Diagnosis of inguinal hernia is usually clinical, based on history and physical examination. A history of groin pain, with or without associated effort or lifting, worsened by Valsalva or effort, and a palpable mass in the groin all point to hernia. Physical exam has a high specificity, in the 90%-plus range, when the findings are positive, but sensitivity values in the literature are as low as 75% or less. Occult hernias are a clearly recognized phenomenon, and an inguinal defect may be present even if a mass cannot be palpated. If the history suggests hernia and the exam is not dispositive, imaging with ultrasound, CT, or MRI may be indicated. Imaging modalities can help the physician distinguish between inguinal hernia, femoral hernia, “sports hernia” presentations, and other entities that properly belong in the differential diagnosis, including aneurysms, tumors, hydroceles, epididymitis, and other disorders. This underscores an important consideration: not all groin pain is hernia. The differential diagnosis for this presentation is broad.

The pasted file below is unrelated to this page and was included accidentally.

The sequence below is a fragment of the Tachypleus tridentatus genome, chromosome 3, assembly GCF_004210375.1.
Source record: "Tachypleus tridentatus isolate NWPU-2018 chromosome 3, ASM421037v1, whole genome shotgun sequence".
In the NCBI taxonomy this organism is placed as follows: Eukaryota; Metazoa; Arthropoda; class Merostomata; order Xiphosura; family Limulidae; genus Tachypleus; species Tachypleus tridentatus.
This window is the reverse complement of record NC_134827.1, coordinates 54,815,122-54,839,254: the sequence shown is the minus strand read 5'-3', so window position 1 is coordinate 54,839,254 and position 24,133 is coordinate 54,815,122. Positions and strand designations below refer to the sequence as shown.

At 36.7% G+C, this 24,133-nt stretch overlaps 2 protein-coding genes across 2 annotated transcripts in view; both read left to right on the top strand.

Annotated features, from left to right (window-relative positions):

The range of treatment options for inguinal hernias is fairly broad in principle, but in practice the correct options for the athlete with an inguinal hernia are limited. Conservative therapy or “watchful waiting” for asymptomatic or minimally symptomatic hernias has been advocated in the past for the general population. However, even in the general population, this approach appears only to delay the inevitable. In the opinion of this author, inguinal hernia in a strength or power athlete indicates operative repair.

Repair (herniorrhaphy) can be performed open or laparoscopically. Open repairs come in two major flavors: sutured repair, in which the inguinal defect is closed under tension with sutures; and tension-free mesh repair. Mesh repairs are used more frequently in North America, require less complex dissection than the commonly used Shouldice suture repair, and are strongly preferred unless peculiar circumstances (such as a contaminated surgical field) contraindicate the placement of a prosthesis. Open repair can be done under local anesthesia or epidural.